Garlic is a versatile crop for Gulf Coast gardens.  It can be grown in the ground, in containers, in raised beds, and square foot gardens with equal success.  As with many vegetables and herbs in the South, the trick is timing and choosing the right variety.

Garlic has been in cultivation for centuries.  It is thought to have originated in Central Asia and it has been used since Neolithic times to flavor food.  It has also been used as a medicinal herb by multiple cultures from ancient times until today.

Garlics fall in to two main types – softnecks and hardnecks.  This refers to the scape, or flowering stalk.  Softnecks do not form a scape, hardnecks do.  This will come into play in the cultivation section below.

In general, softnecks are less hardy and prefer a warmer climate.  They produce smaller bulbs and have a longer storage life.  Hardnecks are quite hardy, produce a larger bulb, and have a shorter storage life.  As usual, there are exceptions to these generalities, which can be found in the descriptions of varieties of garlics.

One difference to take into consideration is the content of allicin in the variety you choose. Allicin is the biologically active ingredient in garlic that has anti-microbial and health benefits. Hardnecks have up to 3X the allicin compared to softnecks.

Because the softnecks prefer a warmer climate, they are often favored in the coastal South, but many hardnecks will do well with proper vernalization.  Vernalization is cold treatment, similar to that of blooming bulbs such as tulips.  With garlic, this can be accomplished in the ground or in the refrigerator.

I prefer to grow the Creole garlics.  Although most of us would assume that a garlic named ‘Creole’ has a French history, they really originated in Spain and were spread with the travels of the Conquistadors.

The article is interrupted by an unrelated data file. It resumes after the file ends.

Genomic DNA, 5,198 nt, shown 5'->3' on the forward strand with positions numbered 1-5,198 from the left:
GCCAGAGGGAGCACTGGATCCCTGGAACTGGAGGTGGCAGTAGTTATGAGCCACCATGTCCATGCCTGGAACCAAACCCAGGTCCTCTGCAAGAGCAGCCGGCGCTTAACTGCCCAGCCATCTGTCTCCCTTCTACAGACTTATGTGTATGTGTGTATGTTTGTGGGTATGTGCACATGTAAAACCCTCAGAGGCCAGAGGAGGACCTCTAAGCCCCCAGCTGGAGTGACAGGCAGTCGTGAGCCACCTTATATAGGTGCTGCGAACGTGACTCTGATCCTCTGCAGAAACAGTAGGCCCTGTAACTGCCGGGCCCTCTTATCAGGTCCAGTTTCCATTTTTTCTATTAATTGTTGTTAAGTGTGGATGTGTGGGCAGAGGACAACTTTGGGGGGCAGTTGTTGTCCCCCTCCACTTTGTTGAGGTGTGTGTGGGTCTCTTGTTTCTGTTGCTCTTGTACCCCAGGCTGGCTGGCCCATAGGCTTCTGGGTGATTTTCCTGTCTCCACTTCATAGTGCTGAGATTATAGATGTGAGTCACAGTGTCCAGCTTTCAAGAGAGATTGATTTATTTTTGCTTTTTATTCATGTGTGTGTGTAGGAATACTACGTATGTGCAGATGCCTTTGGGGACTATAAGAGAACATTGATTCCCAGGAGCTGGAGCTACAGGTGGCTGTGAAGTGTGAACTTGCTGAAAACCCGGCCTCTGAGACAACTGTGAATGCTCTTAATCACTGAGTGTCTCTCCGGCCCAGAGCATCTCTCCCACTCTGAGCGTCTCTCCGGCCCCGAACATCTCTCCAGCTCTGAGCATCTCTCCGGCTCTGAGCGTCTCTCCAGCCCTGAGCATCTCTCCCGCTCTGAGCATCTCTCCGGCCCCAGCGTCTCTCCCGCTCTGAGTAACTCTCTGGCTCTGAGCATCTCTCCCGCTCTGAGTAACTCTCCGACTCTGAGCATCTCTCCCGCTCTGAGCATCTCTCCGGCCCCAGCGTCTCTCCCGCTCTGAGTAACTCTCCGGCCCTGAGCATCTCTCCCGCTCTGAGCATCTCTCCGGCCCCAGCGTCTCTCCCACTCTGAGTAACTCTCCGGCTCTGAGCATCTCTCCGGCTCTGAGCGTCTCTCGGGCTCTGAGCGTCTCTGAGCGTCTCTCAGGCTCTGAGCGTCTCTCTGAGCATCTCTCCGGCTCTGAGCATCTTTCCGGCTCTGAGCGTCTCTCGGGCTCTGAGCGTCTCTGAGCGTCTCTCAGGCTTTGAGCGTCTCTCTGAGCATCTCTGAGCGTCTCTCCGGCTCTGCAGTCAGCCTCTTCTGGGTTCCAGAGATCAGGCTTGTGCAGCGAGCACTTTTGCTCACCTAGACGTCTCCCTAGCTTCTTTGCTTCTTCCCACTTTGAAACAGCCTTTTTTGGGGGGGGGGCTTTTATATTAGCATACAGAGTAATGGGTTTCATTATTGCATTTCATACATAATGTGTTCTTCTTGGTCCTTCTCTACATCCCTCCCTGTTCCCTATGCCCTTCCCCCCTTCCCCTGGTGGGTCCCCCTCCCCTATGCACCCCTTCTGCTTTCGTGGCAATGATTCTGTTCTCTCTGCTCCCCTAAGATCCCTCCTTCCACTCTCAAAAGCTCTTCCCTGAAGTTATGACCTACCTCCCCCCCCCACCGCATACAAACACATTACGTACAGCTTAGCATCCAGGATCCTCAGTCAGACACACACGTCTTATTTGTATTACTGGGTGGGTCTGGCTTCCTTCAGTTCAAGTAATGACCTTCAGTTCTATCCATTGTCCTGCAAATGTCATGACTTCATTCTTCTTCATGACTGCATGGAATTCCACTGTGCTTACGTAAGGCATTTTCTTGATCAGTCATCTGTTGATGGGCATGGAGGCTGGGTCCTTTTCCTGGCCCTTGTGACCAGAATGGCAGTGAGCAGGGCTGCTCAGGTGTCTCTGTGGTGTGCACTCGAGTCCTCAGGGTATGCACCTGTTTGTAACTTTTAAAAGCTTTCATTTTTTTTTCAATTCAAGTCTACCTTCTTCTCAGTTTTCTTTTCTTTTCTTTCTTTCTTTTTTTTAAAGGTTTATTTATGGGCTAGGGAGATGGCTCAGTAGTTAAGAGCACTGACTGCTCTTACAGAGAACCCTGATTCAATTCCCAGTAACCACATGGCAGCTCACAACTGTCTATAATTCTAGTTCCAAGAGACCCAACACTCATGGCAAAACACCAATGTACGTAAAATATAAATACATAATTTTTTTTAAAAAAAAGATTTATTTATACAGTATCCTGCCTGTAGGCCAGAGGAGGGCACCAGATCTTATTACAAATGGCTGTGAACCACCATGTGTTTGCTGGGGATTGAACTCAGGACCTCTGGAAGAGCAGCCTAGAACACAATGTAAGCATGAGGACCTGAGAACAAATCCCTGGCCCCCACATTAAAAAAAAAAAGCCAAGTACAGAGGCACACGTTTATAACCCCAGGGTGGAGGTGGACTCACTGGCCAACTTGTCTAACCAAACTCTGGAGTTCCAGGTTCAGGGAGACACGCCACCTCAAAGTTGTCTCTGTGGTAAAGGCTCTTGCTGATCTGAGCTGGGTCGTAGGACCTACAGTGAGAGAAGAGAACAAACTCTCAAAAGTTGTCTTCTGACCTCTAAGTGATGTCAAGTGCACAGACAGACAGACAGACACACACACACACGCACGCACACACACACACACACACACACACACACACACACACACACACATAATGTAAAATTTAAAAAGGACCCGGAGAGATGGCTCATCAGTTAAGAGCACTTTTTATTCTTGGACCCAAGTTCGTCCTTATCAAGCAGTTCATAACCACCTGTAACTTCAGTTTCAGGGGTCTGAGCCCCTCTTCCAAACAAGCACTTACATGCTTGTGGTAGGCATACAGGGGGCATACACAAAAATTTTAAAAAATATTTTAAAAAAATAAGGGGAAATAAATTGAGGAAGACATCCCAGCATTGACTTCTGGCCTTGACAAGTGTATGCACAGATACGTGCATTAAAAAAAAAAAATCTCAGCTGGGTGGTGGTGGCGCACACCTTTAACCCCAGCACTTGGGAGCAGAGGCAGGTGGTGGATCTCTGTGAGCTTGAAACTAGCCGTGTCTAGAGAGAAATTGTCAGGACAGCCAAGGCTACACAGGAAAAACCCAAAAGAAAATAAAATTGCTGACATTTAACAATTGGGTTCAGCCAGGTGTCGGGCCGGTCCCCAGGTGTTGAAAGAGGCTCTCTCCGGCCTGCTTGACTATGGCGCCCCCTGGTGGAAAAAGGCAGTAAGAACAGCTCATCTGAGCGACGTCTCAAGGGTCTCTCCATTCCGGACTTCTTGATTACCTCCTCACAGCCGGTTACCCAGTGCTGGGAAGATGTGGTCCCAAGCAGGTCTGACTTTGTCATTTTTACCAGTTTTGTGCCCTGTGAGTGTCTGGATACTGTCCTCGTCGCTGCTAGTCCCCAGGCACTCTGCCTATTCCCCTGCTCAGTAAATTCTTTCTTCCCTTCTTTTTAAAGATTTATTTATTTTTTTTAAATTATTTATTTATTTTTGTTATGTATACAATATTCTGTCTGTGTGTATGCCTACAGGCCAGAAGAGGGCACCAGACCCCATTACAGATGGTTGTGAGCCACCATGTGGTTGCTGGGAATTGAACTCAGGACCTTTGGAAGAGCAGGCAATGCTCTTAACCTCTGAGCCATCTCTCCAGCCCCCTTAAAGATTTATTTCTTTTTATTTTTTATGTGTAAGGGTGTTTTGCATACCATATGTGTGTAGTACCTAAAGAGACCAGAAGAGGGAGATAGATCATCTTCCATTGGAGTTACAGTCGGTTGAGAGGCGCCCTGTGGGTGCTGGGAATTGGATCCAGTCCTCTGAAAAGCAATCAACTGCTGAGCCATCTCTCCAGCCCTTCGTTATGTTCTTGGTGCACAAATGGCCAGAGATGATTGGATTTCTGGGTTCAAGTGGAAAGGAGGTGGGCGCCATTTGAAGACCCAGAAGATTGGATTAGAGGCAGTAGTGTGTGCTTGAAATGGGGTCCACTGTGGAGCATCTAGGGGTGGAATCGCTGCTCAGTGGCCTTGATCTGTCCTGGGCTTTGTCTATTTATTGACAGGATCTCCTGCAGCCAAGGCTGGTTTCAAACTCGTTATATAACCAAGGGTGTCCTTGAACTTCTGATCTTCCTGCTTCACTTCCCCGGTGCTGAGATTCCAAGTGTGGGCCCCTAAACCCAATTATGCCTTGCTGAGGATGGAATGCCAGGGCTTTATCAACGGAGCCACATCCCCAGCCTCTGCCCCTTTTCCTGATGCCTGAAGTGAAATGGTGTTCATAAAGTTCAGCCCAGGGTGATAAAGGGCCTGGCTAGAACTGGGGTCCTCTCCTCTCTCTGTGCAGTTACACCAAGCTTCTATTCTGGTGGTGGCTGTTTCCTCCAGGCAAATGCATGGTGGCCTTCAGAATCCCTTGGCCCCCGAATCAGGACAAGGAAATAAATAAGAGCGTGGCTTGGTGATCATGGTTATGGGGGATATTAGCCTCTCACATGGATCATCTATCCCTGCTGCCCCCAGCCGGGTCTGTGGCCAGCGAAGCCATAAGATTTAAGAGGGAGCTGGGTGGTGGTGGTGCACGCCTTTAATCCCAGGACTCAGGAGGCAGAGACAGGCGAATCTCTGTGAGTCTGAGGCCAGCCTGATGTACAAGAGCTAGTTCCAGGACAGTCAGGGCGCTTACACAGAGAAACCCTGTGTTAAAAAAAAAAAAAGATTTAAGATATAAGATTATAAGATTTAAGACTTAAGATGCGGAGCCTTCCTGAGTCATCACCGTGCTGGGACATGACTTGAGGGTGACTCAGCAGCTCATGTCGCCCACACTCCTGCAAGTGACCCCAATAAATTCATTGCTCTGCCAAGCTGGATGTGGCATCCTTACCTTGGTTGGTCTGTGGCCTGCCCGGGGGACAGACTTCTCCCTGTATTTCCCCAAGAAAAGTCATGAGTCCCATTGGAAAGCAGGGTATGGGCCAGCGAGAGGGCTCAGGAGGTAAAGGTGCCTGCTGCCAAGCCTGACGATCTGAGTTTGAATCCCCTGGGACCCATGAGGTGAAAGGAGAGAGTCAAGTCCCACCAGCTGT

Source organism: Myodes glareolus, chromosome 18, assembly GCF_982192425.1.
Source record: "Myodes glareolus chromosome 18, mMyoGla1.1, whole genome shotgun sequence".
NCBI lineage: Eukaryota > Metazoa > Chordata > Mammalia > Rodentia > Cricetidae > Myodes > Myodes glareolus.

They are well suited for warm climates, and are among the longest storing garlics. They are the rarest and most expensive of garlics, and have been a little hard to find until recently.  They are an heirloom species and are gaining popularity and availability along with the heirloom vegetable movement.

Buy organically grown bulbs from a reputable grower. Do not try to grow grocery store garlic since you cannot verify whether it is a good variety for our area, and since it may have been treated with a growth inhibitor.

Garlic is a fall-winter crop for the Gulf Coast.  It is recommended that it be planted from October through early December, but I highly recommend that you monitor the weather rather than watch the calendar.  There are years when it is still quite warm in October, and even into early November.

If you are planting softneck varieties, you can be a bit more lax, but if you are planting a hardneck variety you need to take the vernalization requirement into consideration.  It can be vernalized in the ground if temperatures permit, but if it is still warm, and you wish to plant in October, you should be vernalizing the cloves in the refrigerator all through September.

I take the easy way out and wait until at least mid-November and have planted as late as late December to the first week of January.  Garlic is a hardy plant that will grow throughout the winter on the Gulf Coast.  Spring plantings have always proved disappointing for me.

Garlic requires loose, arable soil with lots of organic matter and good drainage.  The largest bulbs will form in soils that have as much as 10% – 15% compost.

Apply ¼ cup per square foot of balanced, slow-release, organic fertilizer at planting and side dress with the same about halfway through the growing season (first half of March or so).  Do not fertilize after the end of April as this will cause the plant to develop top growth rather than bulb size.